Notions of the Familiar and Unfamiliar in Blade Runner
Films intend to stimulate, inform and challenge us; there are many ways, both subtle and unsubtle that filmmakers use to express ideas and information. The notions of the familiar and unfamiliar are crucial to the construction of the science fiction film. The familiar is used to connect the viewer, while the unfamiliar is used to create a comfortable distinction between the film and reality and to show grand ideas that may not be expressed without far out imagery or iconography. The film Blade Runner directed by Ridley Scott shows many notions of the familiar and unfamiliar for effect, these notions in many ways are crucial to the success of the film in expressing its message and ideas. Notions of the familiar and unfamiliar are expressed in many ways in science fiction films, a common way of doing so is through the iconography shown in the film. In the film Blade Runner directed by Ridley Scott, notions of the familiar are important in creating a relationship between the world of the viewer and that of the film’s creator/creators. One way this is done in the film is through the many example of religious symbolism. This symbolism is shown in a very direct visual way, creating a strong impact on the viewer and is expressed as one of the main reference between reality and the film (Imc.gatech.edu, 2013). The Tyrell Corporation is in many ways symbolic of religion. Tyrell can be seen as a metaphor for religion as it is the creator of the replicants, humanoid cyborgs who have a dominant presence in the film. Tyrell and the replicants however seem to express the religious ideals of both good and evil, this is shown especially by Roy who is shown to represent Christ as well as Lucifer, he represents the leader of the fallen angels, who in Christian legend were expelled from heaven by God (Fried, 2004). Like the fallen angels expelled from the Lord’s kingdom, Roy and the replicants are doomed to a life of eternal suffering, where they only experience a hollow shell of human existence for a measly four years. This shallow experience is expressed by Leon’s statement that there is “Nothing is worse than having an itch you can never scratch” (Blade Runner, 1982). This shows how unsatisfied he is with his shallow illusion of human experience of being a replicant, the same lack of satisfaction that causes Roy to rise up against the creator, Tyrell. Roy also in many ways represents a Christ-like figure; this is shown through iconography and religious symbolism (Martin, 2005). Since Tyrell represents God or the creator is symbolic when he says to Roy ”Look at you. You’re the prodigal son”. This shows both Tyrell’s son-like reverence and pride with Roy as well as Roy’s position in the hierarchy of the Replicants, Tyrell is God while Roy is Christ. This standing is further expressed in Deckard and Roy’s final confrontation. As Roy is beginning to expire due to his four year lifespan he violently thrusts a nail into his palm, an obvious piece of religious iconography representing Christ’s crucifixion. Just before his expiration is complete Roy saves Deckard from death, making him his saviour, just as Christ was the saviour of humanity. This can be seen as a final sacrifice and Roy’s redemption, his final transition from Lucifer to Christ. Then to complete the Biblical trinity shown in the film with Tyrell and Roy, he releases a dove, religious iconography that represents the Holy Spirit (imc.gatech.edu, 2013). This iconography is a direct link between the fantasy world of the film and reality. The notions of the familiar implied by religious symbolism gives the viewer an understanding of the unfamiliar notions of the replicants and the strange futuristic world of the movie. The iconography is one way in which science fiction differs from many other genres. Sobchack says in his article Screening Space: The American Science Fiction Film that “One approach to the images in genre films...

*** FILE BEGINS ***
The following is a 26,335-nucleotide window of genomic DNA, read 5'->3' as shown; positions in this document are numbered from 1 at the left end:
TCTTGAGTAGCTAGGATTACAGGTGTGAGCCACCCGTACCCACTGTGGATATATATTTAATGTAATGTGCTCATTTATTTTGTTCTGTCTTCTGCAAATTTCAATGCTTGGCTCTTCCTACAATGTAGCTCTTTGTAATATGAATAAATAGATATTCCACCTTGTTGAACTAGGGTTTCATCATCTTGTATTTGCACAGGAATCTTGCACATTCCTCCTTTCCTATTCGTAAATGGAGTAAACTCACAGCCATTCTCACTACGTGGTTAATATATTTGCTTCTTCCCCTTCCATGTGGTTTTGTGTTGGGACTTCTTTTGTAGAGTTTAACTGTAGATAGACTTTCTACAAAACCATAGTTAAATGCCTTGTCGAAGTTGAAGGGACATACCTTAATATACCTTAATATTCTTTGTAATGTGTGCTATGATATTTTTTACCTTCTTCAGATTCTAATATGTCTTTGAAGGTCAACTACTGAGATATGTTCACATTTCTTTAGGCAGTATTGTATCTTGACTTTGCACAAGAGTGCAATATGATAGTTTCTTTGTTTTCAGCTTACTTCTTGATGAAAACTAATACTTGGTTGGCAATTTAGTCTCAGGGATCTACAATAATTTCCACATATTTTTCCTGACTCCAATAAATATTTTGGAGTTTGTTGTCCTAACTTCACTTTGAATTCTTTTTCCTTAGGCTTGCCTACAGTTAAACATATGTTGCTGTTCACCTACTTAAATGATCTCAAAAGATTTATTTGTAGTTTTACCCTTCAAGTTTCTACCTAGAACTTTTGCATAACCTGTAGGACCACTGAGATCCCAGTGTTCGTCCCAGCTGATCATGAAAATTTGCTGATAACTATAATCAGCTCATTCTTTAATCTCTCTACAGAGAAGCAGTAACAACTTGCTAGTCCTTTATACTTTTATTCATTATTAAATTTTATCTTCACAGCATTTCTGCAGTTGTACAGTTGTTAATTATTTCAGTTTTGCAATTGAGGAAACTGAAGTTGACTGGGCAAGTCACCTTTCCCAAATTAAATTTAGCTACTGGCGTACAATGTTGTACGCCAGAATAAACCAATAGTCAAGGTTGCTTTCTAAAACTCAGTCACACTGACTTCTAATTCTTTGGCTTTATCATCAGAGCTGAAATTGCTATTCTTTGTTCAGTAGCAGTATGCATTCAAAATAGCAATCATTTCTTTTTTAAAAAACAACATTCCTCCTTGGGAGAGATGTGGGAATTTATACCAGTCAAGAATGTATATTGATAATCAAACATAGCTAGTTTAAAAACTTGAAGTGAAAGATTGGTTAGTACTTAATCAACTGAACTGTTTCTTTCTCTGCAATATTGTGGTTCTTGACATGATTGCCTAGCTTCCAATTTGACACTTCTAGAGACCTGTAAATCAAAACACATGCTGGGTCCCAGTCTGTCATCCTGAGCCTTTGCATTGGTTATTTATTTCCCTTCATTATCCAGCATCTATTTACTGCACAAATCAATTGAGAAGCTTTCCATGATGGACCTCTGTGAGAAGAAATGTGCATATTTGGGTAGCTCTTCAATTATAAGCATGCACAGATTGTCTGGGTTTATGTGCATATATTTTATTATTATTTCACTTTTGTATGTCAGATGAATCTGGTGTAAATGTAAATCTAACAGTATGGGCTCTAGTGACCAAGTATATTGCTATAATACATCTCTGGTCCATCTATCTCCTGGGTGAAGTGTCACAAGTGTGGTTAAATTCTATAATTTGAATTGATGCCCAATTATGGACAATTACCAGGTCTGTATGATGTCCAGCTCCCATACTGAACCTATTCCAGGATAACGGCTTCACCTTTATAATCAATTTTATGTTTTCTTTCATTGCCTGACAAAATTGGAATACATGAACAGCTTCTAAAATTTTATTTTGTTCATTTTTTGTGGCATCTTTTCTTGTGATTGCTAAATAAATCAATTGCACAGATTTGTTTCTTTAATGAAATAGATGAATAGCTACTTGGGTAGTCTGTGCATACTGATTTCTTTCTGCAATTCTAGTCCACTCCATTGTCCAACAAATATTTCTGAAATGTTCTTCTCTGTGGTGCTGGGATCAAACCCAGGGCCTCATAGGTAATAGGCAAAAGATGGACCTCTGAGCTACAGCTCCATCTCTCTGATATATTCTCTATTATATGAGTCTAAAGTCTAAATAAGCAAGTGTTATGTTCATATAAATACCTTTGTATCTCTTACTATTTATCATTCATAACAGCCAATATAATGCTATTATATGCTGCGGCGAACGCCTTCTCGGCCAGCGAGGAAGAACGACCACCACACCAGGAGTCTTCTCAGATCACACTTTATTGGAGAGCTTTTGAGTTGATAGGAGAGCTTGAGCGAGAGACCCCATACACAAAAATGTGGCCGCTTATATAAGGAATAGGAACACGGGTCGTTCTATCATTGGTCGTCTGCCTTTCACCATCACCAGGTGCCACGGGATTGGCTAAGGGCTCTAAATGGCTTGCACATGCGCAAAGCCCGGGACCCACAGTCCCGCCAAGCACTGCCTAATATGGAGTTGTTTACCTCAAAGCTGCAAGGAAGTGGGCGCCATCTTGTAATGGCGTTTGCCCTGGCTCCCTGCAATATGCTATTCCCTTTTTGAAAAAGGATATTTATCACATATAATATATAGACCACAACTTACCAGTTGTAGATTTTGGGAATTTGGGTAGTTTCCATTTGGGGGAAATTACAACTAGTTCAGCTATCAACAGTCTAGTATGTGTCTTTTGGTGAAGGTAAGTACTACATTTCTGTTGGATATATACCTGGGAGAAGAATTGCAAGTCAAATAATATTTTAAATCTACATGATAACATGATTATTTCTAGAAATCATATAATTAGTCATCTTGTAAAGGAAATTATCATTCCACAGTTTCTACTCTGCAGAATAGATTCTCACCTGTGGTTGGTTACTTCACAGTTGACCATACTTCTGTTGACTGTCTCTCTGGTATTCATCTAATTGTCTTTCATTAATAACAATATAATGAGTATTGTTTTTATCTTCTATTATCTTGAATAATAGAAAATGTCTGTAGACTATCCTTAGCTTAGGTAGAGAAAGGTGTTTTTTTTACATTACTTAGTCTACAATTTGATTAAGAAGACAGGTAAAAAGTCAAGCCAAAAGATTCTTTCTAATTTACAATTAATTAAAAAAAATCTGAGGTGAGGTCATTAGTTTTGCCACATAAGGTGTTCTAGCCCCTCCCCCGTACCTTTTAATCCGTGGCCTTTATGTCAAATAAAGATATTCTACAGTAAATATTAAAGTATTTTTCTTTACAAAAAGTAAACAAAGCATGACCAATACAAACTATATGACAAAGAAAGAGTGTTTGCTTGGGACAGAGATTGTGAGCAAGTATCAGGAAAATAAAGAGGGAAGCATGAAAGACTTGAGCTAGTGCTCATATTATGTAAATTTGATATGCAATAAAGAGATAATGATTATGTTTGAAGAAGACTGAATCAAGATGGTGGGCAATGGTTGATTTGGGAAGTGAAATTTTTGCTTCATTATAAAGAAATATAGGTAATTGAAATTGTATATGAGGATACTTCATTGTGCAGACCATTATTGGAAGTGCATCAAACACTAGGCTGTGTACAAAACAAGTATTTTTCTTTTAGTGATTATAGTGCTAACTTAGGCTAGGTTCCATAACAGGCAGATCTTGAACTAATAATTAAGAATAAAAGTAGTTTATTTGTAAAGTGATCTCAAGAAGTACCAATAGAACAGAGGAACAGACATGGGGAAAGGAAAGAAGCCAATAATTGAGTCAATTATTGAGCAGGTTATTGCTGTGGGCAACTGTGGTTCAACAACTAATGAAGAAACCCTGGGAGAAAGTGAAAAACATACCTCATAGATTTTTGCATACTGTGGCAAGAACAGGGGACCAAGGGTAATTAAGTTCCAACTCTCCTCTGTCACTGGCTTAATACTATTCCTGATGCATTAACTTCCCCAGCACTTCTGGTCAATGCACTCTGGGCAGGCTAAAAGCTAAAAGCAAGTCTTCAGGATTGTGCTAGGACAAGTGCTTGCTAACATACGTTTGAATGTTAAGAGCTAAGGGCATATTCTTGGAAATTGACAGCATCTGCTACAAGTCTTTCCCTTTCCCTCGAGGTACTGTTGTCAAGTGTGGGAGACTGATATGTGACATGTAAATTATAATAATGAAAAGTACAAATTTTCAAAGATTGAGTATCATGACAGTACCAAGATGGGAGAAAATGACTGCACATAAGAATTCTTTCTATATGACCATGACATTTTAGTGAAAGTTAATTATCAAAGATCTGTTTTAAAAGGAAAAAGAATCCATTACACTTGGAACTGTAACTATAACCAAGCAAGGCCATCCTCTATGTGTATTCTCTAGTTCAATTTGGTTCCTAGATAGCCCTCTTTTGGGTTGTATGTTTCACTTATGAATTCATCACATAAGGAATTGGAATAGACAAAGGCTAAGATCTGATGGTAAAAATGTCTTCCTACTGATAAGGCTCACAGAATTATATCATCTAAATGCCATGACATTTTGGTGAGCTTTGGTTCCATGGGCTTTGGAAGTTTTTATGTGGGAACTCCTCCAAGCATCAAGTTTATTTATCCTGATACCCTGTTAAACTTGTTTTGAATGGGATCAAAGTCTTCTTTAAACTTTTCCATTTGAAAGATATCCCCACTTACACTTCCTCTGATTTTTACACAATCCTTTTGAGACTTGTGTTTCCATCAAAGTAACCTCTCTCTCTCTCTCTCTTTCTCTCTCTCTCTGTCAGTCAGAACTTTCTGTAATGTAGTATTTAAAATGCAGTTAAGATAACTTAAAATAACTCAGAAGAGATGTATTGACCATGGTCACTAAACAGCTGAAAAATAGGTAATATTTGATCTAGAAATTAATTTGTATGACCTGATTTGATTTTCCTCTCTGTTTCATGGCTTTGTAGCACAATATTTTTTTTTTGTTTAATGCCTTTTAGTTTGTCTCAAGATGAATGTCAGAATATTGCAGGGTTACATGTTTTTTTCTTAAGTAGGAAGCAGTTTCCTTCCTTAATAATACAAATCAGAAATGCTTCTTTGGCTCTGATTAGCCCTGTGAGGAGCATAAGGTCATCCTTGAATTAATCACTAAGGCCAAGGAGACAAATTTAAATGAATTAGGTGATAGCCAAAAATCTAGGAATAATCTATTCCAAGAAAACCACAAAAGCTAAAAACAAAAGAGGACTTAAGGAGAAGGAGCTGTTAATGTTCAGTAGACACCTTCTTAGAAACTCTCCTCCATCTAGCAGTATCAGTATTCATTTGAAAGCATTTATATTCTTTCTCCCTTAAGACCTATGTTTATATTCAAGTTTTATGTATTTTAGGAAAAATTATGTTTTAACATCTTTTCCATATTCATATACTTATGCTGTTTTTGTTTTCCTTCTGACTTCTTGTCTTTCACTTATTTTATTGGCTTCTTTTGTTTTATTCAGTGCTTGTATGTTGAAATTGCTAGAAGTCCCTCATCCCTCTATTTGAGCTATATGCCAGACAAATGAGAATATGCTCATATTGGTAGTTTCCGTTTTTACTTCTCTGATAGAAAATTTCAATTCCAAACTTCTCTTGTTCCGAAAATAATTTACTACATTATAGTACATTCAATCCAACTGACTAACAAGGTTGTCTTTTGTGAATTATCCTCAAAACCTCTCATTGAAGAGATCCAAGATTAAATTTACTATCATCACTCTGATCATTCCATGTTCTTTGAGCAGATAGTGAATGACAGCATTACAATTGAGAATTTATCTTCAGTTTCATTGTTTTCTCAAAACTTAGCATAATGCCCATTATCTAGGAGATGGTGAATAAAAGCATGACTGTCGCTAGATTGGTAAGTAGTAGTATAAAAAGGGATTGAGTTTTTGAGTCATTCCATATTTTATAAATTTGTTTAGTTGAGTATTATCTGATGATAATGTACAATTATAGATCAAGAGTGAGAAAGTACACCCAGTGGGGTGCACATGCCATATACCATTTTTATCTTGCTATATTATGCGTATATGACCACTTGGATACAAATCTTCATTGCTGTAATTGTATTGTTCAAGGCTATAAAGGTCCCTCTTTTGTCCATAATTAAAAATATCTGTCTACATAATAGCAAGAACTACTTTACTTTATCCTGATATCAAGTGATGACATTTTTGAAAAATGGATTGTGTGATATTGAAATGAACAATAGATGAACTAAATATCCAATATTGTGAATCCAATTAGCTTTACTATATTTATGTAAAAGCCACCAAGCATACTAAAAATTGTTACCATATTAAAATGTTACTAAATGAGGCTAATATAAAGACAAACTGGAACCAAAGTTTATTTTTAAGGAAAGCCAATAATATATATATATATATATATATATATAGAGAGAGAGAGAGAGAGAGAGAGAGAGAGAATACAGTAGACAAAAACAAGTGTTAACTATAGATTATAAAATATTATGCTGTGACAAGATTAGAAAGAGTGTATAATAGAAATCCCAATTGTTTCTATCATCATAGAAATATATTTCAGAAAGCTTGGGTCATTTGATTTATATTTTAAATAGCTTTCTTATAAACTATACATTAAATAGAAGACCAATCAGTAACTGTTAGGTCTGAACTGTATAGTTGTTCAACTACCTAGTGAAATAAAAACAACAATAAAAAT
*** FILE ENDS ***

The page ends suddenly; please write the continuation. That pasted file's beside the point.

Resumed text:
Bibliography: Nebolit.com. Blade Runner Cinematic Techniques: Mise-en-scene, Available: http://www.nebo-lit.com/film/Blade%20Runner/Blade-Runner-Cinematic-Techniques.html
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